Renewable energy can help affordably keep the lights on

Wind turbines rise up above farmland on the outskirts of the state capital near Middleton, Wisconsin. (Photo by Scott Olson/Getty Images)

In almost any conversation about shifting to 100% zero carbon energy, it is inevitable that someone will bring up reliability of the electricity system: “The wind doesn’t always blow and the sun doesn’t always shine.”

What is left unsaid is that these energy resource limitations are only true to specific locations and apply to every type of energy resource. Multiple recent events in Texas show that gas doesn’t always flow. Closer to home, plants such as Colstrip are often down for both planned and unplanned repairs, including Unit 3 being down this April and May. 

Affordable technologies exist today that are zero-carbon and can offset the variability of wind and solar, such as hydro, demand-response, pumped hydro storage, and stand-alone battery storage. Existing hydroelectric resources in the region provide the flexibility needed to generate electricity when variable resources cannot. Demand response and energy efficiency have been used successfully in the West to prevent blackouts during extreme weather events. 

Many states in the West are developing plans for zero carbon energy while maintaining an affordable and reliable electricity grid. One of the keys to success in this region is geographic diversification. Often when the wind is not blowing in Oregon, it is blowing in Montana. Peak solar production usually occurs at different times in Arizona than in Montana or Idaho. This is one of the reasons why wind, solar, and battery storage developers are eyeing projects in Montana that will help meet renewable goals for utilities on the West Coast, while providing a significant economic boost to Montana.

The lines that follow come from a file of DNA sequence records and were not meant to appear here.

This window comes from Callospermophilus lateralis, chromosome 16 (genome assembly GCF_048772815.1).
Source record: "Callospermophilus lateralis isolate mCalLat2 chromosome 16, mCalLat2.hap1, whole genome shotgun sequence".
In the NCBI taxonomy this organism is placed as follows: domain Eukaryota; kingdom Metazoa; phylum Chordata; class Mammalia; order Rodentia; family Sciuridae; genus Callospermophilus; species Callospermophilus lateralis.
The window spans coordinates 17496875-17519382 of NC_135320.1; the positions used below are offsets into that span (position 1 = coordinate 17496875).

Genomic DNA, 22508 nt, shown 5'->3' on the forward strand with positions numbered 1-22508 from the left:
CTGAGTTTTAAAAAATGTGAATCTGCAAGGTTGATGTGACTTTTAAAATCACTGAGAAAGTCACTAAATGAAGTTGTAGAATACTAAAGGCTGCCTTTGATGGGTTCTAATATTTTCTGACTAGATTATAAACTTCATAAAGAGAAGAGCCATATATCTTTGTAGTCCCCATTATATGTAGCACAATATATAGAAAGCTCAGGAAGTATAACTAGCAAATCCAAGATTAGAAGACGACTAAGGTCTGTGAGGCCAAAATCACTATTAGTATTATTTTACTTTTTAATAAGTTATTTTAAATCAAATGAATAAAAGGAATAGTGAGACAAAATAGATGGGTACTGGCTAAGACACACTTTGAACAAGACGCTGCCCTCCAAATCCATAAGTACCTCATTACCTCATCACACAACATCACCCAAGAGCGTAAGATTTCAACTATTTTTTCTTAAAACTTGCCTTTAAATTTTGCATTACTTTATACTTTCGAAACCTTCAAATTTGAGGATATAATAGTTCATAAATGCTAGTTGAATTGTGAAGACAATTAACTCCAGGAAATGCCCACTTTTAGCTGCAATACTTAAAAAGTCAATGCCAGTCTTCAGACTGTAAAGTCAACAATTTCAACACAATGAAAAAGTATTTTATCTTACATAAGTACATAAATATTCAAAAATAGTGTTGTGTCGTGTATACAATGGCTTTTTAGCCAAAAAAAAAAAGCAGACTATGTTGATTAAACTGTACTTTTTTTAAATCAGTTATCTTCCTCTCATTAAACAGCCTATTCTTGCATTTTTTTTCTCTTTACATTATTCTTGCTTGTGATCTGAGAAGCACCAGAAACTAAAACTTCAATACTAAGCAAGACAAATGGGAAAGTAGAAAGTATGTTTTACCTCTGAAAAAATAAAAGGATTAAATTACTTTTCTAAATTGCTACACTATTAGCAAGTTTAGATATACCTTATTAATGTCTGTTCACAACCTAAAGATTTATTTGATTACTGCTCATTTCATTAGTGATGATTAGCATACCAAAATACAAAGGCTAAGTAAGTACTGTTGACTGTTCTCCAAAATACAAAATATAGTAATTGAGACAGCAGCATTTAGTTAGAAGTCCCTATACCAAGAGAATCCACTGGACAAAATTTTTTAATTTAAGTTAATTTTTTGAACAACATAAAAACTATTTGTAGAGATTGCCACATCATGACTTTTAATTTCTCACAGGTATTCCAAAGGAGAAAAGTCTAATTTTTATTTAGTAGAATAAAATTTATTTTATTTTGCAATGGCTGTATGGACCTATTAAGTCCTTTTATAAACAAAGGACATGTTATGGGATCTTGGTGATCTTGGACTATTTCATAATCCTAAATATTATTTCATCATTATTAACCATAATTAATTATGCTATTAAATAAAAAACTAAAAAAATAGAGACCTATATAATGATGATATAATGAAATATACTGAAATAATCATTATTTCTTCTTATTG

Regional electricity markets are being developed in the West and will allow utilities to unlock a greater amount of geographic diversity from renewables. Some of the biggest benefits to Montana from joining a regional market include greater reliability from being able to access and import electricity from more generation resources across the region, as well as allowing Montana to continue to export energy to other states as they transition away from fossil fuels. Additionally, western markets will likely save Montana utility customers significant money; since joining the Western Energy Imbalance Market, for example, NorthWestern Energy has benefited by more than $1 million per month. 

In fact, Montana is poised to transition to clean electricity during the next 10 to 15 years due to its world-class renewable resources. Recent modeling shows that doing this while also electrifying other sectors of the economy would result in nearly $30 billion in savings by 2050 compared to business as usual. Other states, such as Utah and Wyoming, are already embracing an “all of the above” strategy as they try to position their states to benefit from the increasing demand in the region for zero-carbon electricity. Montana can easily do the same by embracing renewable development and stand-alone storage — and Montanans can be confident that electricity will be affordable and the lights will stay on.

 Robin Arnold is with Renewable Northwest and Taylor McNair is with GridLab.

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